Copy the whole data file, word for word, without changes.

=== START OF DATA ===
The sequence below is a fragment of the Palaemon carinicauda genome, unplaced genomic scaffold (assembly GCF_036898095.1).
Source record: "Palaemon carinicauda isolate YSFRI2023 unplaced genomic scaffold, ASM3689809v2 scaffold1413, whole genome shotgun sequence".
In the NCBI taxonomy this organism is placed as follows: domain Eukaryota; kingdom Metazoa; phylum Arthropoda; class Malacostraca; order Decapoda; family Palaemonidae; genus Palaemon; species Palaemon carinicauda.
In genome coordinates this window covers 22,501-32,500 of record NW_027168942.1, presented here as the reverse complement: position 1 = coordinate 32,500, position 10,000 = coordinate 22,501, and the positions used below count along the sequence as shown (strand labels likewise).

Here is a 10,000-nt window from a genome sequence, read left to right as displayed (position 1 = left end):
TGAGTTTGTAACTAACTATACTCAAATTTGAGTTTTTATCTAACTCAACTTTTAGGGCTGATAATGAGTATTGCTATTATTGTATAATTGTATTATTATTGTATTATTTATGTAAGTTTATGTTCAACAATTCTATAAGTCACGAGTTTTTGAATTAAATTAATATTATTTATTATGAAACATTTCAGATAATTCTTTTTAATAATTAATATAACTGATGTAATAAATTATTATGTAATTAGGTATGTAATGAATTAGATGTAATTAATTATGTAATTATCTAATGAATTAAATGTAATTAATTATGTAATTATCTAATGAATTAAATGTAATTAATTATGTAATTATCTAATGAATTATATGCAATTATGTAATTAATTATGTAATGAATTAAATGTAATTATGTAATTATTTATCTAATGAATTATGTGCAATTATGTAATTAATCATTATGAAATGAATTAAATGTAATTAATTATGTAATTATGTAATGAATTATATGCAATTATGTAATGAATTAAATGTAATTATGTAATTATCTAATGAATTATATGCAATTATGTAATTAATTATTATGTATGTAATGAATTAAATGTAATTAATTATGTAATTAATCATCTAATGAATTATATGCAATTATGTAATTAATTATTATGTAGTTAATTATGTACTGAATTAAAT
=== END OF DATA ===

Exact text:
The sequence below is a fragment of the Palaemon carinicauda genome, unplaced genomic scaffold (assembly GCF_036898095.1).
Source record: "Palaemon carinicauda isolate YSFRI2023 unplaced genomic scaffold, ASM3689809v2 scaffold1413, whole genome shotgun sequence".
In the NCBI taxonomy this organism is placed as follows: domain Eukaryota; kingdom Metazoa; phylum Arthropoda; class Malacostraca; order Decapoda; family Palaemonidae; genus Palaemon; species Palaemon carinicauda.
In genome coordinates this window covers 22,501-32,500 of record NW_027168942.1, presented here as the reverse complement: position 1 = coordinate 32,500, position 10,000 = coordinate 22,501, and the positions used below count along the sequence as shown (strand labels likewise).

Here is a 10,000-nt window from a genome sequence, read left to right as displayed (position 1 = left end):
TGAGTTTGTAACTAACTATACTCAAATTTGAGTTTTTATCTAACTCAACTTTTAGGGCTGATAATGAGTATTGCTATTATTGTATAATTGTATTATTATTGTATTATTTATGTAAGTTTATGTTCAACAATTCTATAAGTCACGAGTTTTTGAATTAAATTAATATTATTTATTATGAAACATTTCAGATAATTCTTTTTAATAATTAATATAACTGATGTAATAAATTATTATGTAATTAGGTATGTAATGAATTAGATGTAATTAATTATGTAATTATCTAATGAATTAAATGTAATTAATTATGTAATTATCTAATGAATTAAATGTAATTAATTATGTAATTATCTAATGAATTATATGCAATTATGTAATTAATTATGTAATGAATTAAATGTAATTATGTAATTATTTATCTAATGAATTATGTGCAATTATGTAATTAATCATTATGAAATGAATTAAATGTAATTAATTATGTAATTATGTAATGAATTATATGCAATTATGTAATGAATTAAATGTAATTATGTAATTATCTAATGAATTATATGCAATTATGTAATTAATTATTATGTATGTAATGAATTAAATGTAATTAATTATGTAATTAATCATCTAATGAATTATATGCAATTATGTAATTAATTATTATGTAGTTAATTATGTACTGAATTAAAT